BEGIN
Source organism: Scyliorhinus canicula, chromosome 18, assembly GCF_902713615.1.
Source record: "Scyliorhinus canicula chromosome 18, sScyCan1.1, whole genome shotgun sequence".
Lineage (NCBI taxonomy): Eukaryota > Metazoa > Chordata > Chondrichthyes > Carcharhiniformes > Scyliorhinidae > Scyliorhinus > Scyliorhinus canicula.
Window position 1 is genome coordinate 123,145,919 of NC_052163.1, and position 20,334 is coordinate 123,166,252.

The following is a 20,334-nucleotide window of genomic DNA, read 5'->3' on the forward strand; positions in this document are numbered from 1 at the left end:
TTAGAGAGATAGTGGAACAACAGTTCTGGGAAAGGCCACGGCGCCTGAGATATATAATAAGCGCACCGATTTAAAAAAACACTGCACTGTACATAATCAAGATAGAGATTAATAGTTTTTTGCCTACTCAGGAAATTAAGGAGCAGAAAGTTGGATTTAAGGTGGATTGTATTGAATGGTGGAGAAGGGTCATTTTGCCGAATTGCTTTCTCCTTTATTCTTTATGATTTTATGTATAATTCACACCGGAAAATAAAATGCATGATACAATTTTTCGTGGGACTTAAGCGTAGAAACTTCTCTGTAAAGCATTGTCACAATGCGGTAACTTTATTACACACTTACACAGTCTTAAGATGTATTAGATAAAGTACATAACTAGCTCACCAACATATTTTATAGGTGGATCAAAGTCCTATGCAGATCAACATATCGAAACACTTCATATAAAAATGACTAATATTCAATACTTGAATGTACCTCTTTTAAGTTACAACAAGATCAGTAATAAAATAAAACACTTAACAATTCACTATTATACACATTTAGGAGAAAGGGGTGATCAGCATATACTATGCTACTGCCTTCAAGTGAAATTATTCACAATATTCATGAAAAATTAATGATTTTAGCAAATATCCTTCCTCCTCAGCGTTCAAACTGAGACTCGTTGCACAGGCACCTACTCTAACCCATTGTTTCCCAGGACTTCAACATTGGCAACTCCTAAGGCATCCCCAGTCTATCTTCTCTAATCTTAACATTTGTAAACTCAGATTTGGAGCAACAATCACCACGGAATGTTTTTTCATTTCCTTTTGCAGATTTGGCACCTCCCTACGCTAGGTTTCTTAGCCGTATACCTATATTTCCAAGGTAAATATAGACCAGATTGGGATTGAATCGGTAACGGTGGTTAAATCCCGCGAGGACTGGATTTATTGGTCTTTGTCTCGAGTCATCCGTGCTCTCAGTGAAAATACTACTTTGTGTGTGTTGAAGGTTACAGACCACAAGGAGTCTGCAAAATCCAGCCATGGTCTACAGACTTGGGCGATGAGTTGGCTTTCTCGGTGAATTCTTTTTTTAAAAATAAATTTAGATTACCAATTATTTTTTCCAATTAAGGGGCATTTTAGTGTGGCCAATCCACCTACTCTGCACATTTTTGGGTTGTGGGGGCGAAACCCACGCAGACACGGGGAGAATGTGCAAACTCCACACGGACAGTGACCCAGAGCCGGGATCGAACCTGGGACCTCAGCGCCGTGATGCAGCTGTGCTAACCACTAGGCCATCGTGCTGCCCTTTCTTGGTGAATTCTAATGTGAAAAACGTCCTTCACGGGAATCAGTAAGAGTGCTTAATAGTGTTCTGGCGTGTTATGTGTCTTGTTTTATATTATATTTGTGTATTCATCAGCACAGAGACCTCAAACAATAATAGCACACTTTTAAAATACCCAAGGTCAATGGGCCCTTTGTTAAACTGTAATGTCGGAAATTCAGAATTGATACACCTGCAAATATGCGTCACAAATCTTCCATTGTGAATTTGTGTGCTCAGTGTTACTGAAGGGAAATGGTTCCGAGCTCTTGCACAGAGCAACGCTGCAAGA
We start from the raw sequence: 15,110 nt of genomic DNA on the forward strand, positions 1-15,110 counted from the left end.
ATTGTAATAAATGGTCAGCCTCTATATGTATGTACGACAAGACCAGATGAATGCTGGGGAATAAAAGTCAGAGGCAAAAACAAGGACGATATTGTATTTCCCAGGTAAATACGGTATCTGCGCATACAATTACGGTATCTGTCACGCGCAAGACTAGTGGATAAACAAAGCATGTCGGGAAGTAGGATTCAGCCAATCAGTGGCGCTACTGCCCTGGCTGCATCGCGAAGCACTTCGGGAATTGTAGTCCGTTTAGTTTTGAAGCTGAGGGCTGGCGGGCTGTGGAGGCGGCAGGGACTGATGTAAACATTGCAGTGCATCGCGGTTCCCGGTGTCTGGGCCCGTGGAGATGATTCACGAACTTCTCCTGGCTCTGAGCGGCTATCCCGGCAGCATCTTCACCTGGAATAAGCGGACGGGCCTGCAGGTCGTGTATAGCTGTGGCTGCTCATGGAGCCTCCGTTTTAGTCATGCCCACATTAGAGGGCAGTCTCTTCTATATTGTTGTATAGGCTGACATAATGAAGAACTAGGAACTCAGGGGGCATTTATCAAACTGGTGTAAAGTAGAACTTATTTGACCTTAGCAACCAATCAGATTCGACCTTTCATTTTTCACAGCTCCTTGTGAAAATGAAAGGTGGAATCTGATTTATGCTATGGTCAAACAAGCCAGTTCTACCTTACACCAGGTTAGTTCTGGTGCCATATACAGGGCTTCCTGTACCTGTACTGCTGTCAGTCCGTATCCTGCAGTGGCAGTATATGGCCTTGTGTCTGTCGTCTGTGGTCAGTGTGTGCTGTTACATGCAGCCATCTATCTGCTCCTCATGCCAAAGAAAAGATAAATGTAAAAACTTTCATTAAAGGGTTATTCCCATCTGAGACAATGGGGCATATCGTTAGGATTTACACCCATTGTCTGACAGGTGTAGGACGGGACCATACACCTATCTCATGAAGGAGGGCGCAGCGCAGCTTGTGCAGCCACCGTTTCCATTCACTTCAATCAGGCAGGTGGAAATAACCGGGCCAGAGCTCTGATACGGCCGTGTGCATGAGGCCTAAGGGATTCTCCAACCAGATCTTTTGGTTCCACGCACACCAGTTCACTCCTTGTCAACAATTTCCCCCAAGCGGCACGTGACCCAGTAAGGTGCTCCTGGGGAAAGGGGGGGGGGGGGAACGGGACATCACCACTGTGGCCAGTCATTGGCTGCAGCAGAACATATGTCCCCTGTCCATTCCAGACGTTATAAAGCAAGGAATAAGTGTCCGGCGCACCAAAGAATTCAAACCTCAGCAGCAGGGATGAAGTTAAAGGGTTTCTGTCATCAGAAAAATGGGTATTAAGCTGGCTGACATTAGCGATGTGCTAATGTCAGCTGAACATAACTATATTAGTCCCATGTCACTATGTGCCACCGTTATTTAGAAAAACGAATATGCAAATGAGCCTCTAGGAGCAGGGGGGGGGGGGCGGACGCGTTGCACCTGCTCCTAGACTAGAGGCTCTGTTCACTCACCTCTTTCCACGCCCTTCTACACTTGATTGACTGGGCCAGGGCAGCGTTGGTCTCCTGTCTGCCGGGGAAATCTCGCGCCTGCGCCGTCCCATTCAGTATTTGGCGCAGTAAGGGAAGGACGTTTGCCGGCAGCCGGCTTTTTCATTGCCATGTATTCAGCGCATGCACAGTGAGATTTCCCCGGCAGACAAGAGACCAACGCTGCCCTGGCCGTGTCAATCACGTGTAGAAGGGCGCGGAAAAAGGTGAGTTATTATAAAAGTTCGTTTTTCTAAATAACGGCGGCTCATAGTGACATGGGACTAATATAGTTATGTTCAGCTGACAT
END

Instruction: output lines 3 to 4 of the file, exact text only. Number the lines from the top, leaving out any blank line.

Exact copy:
Lineage (NCBI taxonomy): Eukaryota > Metazoa > Chordata > Chondrichthyes > Carcharhiniformes > Scyliorhinidae > Scyliorhinus > Scyliorhinus canicula.
Window position 1 is genome coordinate 123,145,919 of NC_052163.1, and position 20,334 is coordinate 123,166,252.